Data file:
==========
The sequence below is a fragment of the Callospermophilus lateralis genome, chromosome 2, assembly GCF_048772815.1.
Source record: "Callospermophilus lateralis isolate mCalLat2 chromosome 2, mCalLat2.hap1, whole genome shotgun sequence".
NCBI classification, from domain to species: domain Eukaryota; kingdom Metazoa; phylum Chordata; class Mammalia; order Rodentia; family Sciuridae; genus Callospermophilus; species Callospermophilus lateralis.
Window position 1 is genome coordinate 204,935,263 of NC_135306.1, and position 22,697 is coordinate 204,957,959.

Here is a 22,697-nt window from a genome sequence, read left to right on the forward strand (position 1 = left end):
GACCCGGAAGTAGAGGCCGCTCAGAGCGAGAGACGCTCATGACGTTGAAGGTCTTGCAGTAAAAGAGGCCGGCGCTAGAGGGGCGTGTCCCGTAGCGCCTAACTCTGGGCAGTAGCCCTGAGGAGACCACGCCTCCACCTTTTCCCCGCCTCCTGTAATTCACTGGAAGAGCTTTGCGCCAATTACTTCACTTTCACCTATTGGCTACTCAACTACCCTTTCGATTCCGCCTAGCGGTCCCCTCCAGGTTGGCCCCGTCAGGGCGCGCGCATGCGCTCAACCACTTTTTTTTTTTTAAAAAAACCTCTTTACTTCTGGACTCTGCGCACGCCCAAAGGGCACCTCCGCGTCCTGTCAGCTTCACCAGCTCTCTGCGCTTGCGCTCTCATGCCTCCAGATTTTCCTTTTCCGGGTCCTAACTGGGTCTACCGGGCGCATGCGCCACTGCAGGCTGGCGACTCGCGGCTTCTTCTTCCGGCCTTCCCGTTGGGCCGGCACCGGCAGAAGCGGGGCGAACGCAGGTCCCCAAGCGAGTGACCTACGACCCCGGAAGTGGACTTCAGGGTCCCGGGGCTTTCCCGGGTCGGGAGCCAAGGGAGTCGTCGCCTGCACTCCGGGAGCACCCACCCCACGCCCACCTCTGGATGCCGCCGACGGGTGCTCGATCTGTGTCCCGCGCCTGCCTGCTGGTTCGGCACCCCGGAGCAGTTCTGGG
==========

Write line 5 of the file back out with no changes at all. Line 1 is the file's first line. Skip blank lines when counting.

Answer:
Here is a 22,697-nt window from a genome sequence, read left to right on the forward strand (position 1 = left end):